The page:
South Carolina would be required to cut carbon emissions by 30 percent by 2030 under a new federal rule, and the state Department of Health and Environmental Control will be in the Upstate on Nov. 19 to get input on how to do that.
The federal Environmental Protection Agency issued its final rule on the Clean Power Plan earlier this year. It is part of President Obama’s Climate Action Plan.
The first deadline is September 2016, although the final rule allows states to request two additional years if it is seeking public engagement in formulating the plan, said Myra Reece, the interim director of environmental affairs for the South Carolina Department of Health and Environmental Control.
A coalition of 24 states, including South Carolina, and one power company filed a lawsuit with the U.S. Court of Appeals for the District of Columbia last month, claiming the Clean Power Plan was a federal overreach.
Each state is being allowed to come up with its own plan to meet the new regulations. If states don’t come up with their own plan, the EPA will issue its own.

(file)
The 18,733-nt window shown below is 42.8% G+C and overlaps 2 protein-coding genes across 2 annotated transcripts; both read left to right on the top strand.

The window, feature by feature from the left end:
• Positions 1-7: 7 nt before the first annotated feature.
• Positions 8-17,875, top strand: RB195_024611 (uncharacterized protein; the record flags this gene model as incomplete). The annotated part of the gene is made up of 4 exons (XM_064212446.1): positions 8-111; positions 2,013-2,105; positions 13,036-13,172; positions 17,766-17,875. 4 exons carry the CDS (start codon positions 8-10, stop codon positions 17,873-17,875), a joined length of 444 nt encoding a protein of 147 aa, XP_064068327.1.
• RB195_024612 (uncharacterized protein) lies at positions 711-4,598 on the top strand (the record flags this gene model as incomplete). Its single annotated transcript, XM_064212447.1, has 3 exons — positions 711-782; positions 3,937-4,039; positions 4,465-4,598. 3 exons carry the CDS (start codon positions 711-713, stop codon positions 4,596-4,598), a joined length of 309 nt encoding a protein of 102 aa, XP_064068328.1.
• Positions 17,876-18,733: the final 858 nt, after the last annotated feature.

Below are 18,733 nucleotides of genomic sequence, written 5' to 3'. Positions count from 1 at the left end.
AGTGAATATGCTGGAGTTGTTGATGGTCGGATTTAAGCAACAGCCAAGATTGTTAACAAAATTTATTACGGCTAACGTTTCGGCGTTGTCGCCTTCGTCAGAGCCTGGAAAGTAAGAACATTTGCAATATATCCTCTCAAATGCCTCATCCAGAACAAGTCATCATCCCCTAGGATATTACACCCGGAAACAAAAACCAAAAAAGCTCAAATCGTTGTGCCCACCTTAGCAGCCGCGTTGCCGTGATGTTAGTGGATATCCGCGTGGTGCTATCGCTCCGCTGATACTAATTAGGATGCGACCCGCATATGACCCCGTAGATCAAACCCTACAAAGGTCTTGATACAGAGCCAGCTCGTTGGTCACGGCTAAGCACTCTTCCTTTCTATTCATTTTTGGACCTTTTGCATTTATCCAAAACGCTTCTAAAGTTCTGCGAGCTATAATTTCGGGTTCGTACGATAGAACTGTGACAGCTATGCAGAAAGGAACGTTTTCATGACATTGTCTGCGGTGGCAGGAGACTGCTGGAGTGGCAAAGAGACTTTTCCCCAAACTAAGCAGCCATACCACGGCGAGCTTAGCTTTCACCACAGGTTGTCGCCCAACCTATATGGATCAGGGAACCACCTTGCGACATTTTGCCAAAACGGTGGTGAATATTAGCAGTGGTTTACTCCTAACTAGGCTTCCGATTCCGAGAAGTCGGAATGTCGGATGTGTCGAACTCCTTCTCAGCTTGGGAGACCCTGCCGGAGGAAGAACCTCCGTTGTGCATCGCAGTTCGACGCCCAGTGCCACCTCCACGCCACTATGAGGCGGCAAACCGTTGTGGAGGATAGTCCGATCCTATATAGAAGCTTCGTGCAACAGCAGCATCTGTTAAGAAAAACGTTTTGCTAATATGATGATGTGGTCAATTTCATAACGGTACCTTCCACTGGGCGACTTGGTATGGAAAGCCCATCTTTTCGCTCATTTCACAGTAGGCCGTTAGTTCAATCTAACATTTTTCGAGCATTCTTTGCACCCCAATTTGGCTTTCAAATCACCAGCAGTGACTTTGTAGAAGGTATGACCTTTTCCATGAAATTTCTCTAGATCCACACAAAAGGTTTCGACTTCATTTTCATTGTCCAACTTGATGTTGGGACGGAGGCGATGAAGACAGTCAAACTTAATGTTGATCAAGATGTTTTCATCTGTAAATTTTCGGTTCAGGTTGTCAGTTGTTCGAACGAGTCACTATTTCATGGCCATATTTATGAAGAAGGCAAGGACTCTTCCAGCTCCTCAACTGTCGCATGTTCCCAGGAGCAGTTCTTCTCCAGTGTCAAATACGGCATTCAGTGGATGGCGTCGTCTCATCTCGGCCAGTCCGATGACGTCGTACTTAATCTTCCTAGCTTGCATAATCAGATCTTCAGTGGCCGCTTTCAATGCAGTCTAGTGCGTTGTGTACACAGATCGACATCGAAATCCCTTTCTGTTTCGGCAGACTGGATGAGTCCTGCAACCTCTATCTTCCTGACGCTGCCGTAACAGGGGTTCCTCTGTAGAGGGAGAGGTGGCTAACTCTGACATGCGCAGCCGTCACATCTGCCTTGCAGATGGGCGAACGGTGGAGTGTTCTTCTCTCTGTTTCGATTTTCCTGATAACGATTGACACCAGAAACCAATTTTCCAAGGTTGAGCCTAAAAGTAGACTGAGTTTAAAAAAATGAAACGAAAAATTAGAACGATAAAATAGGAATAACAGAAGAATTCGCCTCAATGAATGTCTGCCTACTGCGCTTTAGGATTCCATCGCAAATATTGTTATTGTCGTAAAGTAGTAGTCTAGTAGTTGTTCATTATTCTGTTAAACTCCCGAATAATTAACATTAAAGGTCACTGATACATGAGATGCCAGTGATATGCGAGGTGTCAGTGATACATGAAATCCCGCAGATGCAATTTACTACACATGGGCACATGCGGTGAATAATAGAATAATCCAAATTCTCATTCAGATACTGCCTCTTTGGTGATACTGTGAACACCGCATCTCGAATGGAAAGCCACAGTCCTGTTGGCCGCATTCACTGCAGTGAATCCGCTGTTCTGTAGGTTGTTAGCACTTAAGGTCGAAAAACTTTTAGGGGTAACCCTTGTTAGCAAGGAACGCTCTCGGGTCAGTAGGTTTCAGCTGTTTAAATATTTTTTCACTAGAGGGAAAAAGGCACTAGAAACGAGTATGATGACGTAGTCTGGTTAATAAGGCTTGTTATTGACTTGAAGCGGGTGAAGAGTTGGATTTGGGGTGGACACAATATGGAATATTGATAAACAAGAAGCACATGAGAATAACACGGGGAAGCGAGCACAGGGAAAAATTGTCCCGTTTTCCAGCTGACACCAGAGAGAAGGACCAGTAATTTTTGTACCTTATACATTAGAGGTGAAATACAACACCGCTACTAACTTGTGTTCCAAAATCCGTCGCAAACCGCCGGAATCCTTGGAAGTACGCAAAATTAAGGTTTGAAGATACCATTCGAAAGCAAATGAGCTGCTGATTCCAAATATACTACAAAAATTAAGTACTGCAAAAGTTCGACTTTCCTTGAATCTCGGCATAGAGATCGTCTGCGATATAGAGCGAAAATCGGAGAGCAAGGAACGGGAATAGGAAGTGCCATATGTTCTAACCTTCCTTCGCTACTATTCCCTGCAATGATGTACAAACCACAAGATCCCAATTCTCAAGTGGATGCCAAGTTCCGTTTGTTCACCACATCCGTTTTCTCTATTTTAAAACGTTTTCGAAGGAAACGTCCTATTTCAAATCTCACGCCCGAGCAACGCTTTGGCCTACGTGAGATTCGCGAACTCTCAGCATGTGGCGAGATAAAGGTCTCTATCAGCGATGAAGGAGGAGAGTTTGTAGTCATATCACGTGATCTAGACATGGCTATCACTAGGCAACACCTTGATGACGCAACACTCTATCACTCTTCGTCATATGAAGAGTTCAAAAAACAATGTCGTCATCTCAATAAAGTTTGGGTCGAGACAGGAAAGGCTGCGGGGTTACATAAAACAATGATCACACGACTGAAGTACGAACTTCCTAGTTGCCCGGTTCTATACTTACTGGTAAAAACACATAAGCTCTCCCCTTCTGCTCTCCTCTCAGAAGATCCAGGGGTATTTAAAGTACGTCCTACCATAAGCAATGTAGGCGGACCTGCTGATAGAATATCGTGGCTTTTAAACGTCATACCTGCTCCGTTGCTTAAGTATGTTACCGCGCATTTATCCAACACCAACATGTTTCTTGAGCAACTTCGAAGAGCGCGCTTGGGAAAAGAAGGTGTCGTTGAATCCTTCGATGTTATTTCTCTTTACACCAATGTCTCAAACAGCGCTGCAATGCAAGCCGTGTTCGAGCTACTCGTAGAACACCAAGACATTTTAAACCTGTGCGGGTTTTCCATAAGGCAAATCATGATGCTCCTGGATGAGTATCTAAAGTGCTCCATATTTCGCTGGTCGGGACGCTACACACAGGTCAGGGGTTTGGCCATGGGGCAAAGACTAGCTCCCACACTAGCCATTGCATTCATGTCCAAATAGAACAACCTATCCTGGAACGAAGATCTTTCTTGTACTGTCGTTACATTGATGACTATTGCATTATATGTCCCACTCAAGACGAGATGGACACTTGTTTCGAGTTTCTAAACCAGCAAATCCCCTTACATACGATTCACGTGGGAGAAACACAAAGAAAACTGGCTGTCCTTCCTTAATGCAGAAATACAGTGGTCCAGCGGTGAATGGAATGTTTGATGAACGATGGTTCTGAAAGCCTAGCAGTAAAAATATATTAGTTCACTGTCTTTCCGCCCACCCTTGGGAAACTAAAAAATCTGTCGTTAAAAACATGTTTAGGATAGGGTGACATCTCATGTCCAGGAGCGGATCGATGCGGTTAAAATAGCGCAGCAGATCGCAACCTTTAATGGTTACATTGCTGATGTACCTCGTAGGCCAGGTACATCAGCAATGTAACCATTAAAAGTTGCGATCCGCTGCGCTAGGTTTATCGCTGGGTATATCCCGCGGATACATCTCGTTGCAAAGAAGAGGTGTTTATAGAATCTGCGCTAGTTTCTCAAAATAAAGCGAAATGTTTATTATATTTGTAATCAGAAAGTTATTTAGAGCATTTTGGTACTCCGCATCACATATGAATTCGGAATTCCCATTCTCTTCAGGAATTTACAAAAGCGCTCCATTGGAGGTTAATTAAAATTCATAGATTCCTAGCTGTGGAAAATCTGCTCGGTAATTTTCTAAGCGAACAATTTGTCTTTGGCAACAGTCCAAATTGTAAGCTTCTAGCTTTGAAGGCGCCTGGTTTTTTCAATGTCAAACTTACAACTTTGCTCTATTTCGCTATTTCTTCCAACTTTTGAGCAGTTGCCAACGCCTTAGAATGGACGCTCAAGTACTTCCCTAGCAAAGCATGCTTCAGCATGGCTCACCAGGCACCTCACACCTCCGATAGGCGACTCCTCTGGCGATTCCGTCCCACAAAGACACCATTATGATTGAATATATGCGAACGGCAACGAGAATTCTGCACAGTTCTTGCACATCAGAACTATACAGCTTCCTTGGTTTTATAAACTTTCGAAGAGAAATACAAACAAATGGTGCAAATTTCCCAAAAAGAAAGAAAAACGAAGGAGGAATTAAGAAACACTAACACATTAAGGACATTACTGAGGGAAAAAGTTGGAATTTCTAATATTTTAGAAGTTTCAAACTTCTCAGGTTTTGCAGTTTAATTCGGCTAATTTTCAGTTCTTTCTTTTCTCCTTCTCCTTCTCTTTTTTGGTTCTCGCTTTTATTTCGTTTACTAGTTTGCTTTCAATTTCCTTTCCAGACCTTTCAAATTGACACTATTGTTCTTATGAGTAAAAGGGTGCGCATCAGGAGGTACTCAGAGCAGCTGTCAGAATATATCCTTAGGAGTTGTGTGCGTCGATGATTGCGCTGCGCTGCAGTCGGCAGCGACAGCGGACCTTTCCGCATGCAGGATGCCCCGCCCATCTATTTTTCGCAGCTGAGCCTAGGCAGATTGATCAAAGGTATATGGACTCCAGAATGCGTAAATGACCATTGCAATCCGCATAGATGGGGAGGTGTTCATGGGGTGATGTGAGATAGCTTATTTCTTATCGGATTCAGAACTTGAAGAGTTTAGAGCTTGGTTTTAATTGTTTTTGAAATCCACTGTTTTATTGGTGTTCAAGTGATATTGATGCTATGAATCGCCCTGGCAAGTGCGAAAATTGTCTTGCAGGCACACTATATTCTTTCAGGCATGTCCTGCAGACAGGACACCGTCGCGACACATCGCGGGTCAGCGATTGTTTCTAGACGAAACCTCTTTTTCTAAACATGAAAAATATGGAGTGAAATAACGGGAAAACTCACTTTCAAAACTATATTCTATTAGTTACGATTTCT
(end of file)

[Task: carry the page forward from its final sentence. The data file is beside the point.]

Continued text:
“If we as a state don’t develop a plan, the EPA will come up with a plan that is almost certain to be more expensive,” said Robbie Brown, director of DHEC’s air assessment and regulation division. “We’re hoping with our energy mix, we’ll be able to come up with a plan that will have minimal impact on rates and reliability.”
Brown said there are 26 coal units in South Carolina and that only one dozen will be left by 2018.
“We think we can still use the coal units,” he said. “The new rule won’t force the shutdown of the other units.”
Reece said DHEC wants to work with local advisory groups such as Ten at the Top’s Air Quality Committee.
While cutting carbon emissions by 30 percent will be challenging for South Carolina, it isn’t as bad as the EPA’s proposed rule that would have set the state’s reduction at 53 percent, the third highest in the nation. Davis said the goal was changed after the EPA took into consideration the nuclear power plants under construction in the state.
“Any consumer is concerned about electricity rates,” Reece said. “Business is a heavy energy user.”
As part of the plan, the EPA expects states to understand how the plan will affect rates and how low-income communities will be affected, Reece said.
“It’s important that we get this plan right,” she said. “We need participation from a wide range of stakeholders.”own, director, DHEC director of air assessment and regulation division.